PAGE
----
Legionella Outbreak in the Bronx
Cooling towers on building roof tops are believed to be the breeding grounds of bacteria responsible for a summer outbreak of Legionnaires’ Disease in New York City. The outbreak began on July 10. As of August 13, twelve deaths and 119 cases of illness have been attributed to the disease, which is caused by Legionella bacteria. The current outbreak is the largest in New York City’s history, and is focused in the city’s Bronx borough. On August 11, The New York Times reported a Rikers Island (New York) inmate had been diagnosed with Legionnaires’ Disease, but that the case is unlikely to be connected to the outbreak in the Bronx.
An Airborne Respiratory Disease
Legionella occurs naturally in water and can grow to very high levels in warm water, according to the US Centers for Disease Control and Prevention (CDC). People may be exposed to Legionella when they inhale water vapor or mists from contaminated hot tubs, showers, cooling towers, plumbing systems, decorative pools, water walls and fountains. Legionella infection may result in Legionnaires’ Disease, a form of pneumonia that can be fatal.
CDC notes that each year, 8,000 to 18,000 people are hospitalized with Legionnaires’ Disease. Most people exposed to the bacteria do not become sick. According to the New York City Department of Health and Mental Hygiene website, groups at high risk for Legionnaires’ Disease include people who are middle-aged or older, especially cigarette smokers, people with chronic lung disease or weakened immune systems and people who take medicines that weaken their immune systems (immunosuppressive drugs). The Department notes that all deceased individuals were adults with underlying conditions. Although it is sometimes fatal, the illness can be treated successfully with antibiotics. Legionella bacteria are not spread from person to person or by drinking tap water, but if Legionella growth is supported in drinking water distribution systems, people can be exposed through contact with water vapor or mists from tap water dispensed through features such as hot tubs, showers and fountains.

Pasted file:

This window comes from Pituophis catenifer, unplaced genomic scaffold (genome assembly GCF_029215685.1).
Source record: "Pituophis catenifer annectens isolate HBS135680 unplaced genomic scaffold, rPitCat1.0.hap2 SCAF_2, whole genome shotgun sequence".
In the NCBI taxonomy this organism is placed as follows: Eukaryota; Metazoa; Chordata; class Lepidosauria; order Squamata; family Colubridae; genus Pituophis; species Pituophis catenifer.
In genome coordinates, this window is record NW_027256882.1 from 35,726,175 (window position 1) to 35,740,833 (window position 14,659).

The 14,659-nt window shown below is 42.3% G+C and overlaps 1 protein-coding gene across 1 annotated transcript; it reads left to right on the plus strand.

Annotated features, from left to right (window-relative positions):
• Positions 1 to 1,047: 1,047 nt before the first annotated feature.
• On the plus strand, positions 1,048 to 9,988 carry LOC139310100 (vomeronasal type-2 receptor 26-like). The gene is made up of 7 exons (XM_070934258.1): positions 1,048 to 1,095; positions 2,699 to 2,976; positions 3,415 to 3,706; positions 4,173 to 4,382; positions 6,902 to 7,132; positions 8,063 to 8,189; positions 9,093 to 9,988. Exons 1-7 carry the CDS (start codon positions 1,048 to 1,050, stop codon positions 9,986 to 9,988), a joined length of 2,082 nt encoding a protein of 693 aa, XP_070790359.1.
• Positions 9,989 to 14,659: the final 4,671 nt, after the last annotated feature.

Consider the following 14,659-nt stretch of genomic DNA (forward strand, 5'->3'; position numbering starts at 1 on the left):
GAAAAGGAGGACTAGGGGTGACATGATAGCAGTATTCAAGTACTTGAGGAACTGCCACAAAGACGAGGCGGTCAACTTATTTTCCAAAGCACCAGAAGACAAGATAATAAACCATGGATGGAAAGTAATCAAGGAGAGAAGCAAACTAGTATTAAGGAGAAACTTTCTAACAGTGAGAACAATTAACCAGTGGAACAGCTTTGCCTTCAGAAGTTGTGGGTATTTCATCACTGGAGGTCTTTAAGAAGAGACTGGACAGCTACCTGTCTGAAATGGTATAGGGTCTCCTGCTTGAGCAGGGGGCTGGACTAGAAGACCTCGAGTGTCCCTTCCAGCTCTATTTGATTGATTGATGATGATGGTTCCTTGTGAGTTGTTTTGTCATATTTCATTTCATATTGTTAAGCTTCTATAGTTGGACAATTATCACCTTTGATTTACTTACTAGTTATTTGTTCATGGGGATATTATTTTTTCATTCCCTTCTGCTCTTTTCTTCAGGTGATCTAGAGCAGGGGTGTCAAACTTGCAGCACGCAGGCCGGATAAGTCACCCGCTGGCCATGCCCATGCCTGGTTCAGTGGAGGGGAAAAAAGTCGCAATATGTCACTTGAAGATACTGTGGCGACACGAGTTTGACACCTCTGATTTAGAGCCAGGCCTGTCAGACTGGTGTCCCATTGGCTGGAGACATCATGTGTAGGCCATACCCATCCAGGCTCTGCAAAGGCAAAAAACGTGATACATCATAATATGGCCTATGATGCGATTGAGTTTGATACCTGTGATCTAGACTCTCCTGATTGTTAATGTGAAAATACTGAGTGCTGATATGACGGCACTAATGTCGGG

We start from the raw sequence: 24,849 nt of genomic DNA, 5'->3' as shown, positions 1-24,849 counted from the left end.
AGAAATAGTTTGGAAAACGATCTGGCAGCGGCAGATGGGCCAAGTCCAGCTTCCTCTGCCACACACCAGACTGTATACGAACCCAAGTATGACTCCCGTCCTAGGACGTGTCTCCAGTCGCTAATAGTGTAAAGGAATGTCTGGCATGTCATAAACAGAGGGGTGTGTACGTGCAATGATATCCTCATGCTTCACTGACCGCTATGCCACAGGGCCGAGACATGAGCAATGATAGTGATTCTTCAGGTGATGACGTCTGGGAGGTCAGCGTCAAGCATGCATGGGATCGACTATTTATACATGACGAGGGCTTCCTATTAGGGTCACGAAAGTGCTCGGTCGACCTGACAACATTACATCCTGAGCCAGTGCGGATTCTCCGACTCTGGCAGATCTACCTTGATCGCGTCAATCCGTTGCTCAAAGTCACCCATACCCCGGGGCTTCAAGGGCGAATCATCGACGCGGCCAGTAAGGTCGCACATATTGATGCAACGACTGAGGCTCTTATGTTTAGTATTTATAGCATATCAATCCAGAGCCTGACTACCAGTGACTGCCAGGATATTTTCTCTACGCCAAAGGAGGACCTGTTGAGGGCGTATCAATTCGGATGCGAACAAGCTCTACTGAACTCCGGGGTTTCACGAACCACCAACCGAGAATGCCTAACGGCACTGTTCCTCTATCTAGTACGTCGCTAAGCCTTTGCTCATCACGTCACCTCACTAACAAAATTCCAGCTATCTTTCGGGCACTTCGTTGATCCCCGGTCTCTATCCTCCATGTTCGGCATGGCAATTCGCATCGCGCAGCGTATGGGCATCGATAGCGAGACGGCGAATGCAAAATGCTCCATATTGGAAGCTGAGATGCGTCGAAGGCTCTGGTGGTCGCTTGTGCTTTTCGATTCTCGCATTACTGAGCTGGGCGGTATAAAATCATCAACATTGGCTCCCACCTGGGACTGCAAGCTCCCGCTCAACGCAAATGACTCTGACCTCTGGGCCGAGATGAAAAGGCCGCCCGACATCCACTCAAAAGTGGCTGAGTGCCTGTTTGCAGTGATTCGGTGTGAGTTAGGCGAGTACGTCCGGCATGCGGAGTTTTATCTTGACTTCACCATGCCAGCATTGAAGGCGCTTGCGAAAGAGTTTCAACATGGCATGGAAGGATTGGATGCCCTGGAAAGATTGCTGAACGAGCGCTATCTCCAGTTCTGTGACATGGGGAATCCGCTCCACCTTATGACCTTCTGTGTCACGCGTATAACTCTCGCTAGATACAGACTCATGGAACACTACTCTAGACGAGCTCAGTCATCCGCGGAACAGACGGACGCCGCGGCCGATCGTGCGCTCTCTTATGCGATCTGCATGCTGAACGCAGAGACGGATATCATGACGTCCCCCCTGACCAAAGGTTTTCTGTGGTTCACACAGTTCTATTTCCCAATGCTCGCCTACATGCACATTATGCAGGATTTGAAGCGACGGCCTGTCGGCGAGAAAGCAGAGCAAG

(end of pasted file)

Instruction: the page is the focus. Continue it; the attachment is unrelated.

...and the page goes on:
Eliminating Legionella in Cooling Towers
Cooling towers remove heat from buildings through the media of circulating water and air. Water vapor and water droplets may be expelled from cooling towers into the surrounding environment at the ideal temperature range for supporting Legionella growth (20° – 50° C; 68° – 122° F), according to the US Occupational Safety & Health Administration (OSHA). Cooling towers must be adequately designed and maintained to control the growth of Legionella.
OSHA recommends cleaning and disinfecting cooling towers quarterly or at least twice per year if the unit is not used year-round. This should be done before initial start-up at the beginning of the cooling season and after shut-down in the fall. Protocols for sampling, treating contaminated water systems with chlorine disinfectant, and re-sampling are provided in detail on the OSHA website.
An Action Plan for Addressing Cooling Towers and Legionella
The Bronx buildings found to have contaminated cooling towers have been disinfected and are being monitored by health officials, according to USA Today. The Rikers Island prison cooling towers and shower heads are being cleaned and disinfected, according to The New York Times. The city’s Department of Health and Mental Hygiene is conducting investigations using “disease detectives,” and a Wall Street Journal article reported Governor Cuomo is promising to develop state regulations for testing and disinfecting cooling towers. (The article notes the city has over 2,500 of these structures.) Health officials are educating people in senior centers and homeless shelters about the disease. These are steps in the right direction. Given the fact that reported US Legionella infection cases more than tripled between 2001 and 2012 (Parr et al., 2015)1, let’s act to control the spread of this potentially deadly bacteria from cooling towers.
For more information on the Legionnaires’ Disease outbreak in New York City, please see the New York City Department of Health and Mental Hygiene website.
Steve Hubbs retired from water treatment operations at the Louisville Water Company in 2004. He was involved in the development of the first DBP regulation in 1975-1979 and remains an active volunteer in the drinking water community today.
1 Parr, A, Whitney, EA, Berkelman, RL (2015). Legionellosis on the Rise: A Review of Guidelines for Prevention in the United States, J Public Health Manag Pract, (5):E17-26. Abstract available: http://www.ncbi.nlm.nih.gov/pubmed/25203696